Let us now hear from Moses in his Genesis, ch 10:4-5. “And the sons of Javan (were) Elishah and Tarshish, Kittim and Dodanim. By these were the isles of the Gentiles divided in their lands; every one after his tongue, after their families, in their nations.” But the confusion of tongues transpired after the events of this chapter, see ch 11:17, and the term “Gentiles” is of still later origin. Comments by Eld. W. again: “To thus mutilate the record, and take the facts of Genesis 2:3., [Genesis 10:4-5.] from their evident and oft-declared connection is without any reason, or necessity-except that which is found in the theory which gives rise to the perversion!” Poor Moses, he seems to have fallen into severe hands.WDUS 16.6

    In Genesis 3:20., we have an evident anachronism, i. e., an event introduced before its time: “And Adam called his wife’s name Eve; because she was the mother of all living.” Eve was not a mother till after the events recorded in this chapter, both before and after this verse, had transpired. See ch 4:1. An anachronism in Genesis 2:3., is just as lawful in itself as one here; it does no more “violence to the record” there than here. And that there are facts stubbornly demanding some such disposition of that verse, shall be abundantly shown in due time.WDUS 16.7

    4. If even in none of the ways suggested Genesis 2:3. could be shown to be consistent with such an hypothesis as I make, here is another. Both sacred and profane writers often take up a line of thought and follow it to a certain point, then return and take up a second, carrying it forward to a desired point, then return for a third, and fourth, or as many as they see fit. Even in prophecy this plan is pursued, see Revelation and Lange on Matthew 24 and 25. This precisely is what Moses did in Genesis. He began a line of history with the creation of the heavens and the earth, traced it past the making of plants, of animals, and of man, up to the making of the sabbath for man’s observance; which line ends with Genesis 2:3. He then returns to the very beginning at v. 4, brings up another line which ends with the fourth chapter, in the days of Enos, when “men began to call upon the name of the Lord.” And in the fifth chapter he returns a third time, not now to the beginning, but to the creation of man, and traces another line. Even in the book of Exodus the same course is to some extent pursued.—Since Genesis 2:3., stands at the end of a line of history, it is with all ease and naturalness that it falls in with my hypothesis. While this is actually the case, yet, as compared with what it is recorded immediately before and after the third verse, it may be looked upon as comment, prolepsis, or anachronism, according to the stand-point from which we view it. And thus the impregnable Gibraltar of a creation sabbath is shown to be a fort of paper. What then shall we say of other passages, which by their friends are confessed to be weaker?WDUS 16.8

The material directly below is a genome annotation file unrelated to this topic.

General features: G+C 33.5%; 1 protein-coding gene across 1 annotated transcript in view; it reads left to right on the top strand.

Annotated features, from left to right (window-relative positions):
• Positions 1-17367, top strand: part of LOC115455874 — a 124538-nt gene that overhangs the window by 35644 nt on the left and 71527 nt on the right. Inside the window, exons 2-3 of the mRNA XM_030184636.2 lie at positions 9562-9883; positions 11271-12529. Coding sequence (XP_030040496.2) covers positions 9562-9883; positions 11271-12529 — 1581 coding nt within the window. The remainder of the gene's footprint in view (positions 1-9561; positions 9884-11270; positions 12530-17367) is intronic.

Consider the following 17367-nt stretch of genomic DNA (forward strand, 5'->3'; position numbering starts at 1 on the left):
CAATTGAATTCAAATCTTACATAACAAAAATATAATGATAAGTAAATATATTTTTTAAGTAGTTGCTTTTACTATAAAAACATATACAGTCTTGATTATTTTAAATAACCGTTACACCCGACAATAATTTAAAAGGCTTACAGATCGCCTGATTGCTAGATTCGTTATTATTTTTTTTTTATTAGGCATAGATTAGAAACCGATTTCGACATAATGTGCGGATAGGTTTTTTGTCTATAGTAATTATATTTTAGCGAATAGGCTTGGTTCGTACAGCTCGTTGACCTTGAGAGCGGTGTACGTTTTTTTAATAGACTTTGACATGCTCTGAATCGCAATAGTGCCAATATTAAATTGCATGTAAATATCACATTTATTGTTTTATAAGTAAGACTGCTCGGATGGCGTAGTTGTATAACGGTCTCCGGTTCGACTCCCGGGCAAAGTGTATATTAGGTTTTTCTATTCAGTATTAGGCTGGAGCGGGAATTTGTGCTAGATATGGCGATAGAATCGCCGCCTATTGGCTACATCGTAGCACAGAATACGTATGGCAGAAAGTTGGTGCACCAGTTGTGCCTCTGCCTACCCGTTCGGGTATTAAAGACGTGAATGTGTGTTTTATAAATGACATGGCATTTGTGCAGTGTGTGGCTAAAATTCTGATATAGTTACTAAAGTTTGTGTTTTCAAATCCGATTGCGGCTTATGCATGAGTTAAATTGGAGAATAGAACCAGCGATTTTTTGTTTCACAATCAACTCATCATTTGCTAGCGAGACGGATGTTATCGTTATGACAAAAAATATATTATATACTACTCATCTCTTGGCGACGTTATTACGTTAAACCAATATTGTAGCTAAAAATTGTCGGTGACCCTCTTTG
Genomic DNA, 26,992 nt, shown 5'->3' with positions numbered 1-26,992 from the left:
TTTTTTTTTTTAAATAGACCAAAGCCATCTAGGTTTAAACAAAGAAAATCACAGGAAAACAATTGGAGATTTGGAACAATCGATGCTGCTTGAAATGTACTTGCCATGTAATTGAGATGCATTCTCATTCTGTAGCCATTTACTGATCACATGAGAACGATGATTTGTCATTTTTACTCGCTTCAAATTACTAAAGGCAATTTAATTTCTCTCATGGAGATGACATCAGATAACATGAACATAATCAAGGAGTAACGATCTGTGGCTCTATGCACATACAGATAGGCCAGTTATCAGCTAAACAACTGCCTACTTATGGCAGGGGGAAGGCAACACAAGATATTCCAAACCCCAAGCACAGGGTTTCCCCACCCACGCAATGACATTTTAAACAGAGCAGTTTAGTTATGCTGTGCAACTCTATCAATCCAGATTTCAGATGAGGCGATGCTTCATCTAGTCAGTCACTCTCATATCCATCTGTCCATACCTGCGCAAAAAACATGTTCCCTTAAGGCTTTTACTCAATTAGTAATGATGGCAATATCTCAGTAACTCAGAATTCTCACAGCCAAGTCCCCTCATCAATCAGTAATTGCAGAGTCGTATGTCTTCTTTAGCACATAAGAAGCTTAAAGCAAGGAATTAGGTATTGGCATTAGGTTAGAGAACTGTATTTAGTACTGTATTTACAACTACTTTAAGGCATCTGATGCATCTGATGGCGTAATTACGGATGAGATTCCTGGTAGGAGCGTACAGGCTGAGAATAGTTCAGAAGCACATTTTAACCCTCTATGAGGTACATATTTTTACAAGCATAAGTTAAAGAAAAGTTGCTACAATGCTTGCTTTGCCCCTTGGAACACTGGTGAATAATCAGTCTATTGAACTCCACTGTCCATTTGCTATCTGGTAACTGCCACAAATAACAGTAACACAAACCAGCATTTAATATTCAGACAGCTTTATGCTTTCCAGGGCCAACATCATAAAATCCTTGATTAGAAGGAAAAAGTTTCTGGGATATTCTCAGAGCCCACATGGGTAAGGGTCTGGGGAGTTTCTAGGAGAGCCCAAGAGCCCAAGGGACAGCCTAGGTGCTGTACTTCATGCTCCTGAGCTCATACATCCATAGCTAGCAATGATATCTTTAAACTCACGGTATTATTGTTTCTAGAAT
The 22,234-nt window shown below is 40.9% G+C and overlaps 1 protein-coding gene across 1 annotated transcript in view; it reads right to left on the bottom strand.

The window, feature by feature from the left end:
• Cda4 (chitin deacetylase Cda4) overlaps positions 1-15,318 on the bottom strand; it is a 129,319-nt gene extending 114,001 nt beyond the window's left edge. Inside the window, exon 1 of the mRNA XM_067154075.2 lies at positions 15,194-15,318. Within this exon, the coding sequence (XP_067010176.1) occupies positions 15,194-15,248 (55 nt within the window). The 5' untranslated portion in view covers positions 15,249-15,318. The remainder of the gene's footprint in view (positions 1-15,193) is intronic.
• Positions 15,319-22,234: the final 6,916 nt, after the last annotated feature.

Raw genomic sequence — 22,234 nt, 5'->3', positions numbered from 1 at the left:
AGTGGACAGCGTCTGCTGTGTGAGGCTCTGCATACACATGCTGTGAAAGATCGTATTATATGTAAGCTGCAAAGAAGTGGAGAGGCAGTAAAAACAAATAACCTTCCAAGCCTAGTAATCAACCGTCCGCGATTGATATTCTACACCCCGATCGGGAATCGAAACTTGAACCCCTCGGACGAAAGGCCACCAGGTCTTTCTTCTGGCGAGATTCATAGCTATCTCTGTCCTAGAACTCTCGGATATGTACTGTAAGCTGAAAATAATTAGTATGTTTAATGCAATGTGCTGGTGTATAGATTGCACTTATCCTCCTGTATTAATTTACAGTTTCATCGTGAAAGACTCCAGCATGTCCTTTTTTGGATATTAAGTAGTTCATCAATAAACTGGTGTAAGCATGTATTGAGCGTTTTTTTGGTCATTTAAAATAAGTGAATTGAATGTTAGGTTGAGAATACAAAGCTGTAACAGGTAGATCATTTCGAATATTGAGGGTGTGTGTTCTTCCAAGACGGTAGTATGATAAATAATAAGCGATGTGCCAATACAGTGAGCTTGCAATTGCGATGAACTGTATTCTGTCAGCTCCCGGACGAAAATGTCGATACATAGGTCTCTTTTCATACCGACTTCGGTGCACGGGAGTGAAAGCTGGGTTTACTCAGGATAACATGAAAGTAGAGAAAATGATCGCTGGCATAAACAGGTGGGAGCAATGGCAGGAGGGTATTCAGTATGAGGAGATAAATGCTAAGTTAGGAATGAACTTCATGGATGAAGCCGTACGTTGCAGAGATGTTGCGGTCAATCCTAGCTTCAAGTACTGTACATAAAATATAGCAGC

I knew not till copying it that this article is so long; I shall atone for it by brevity in my next.WDUS 17.1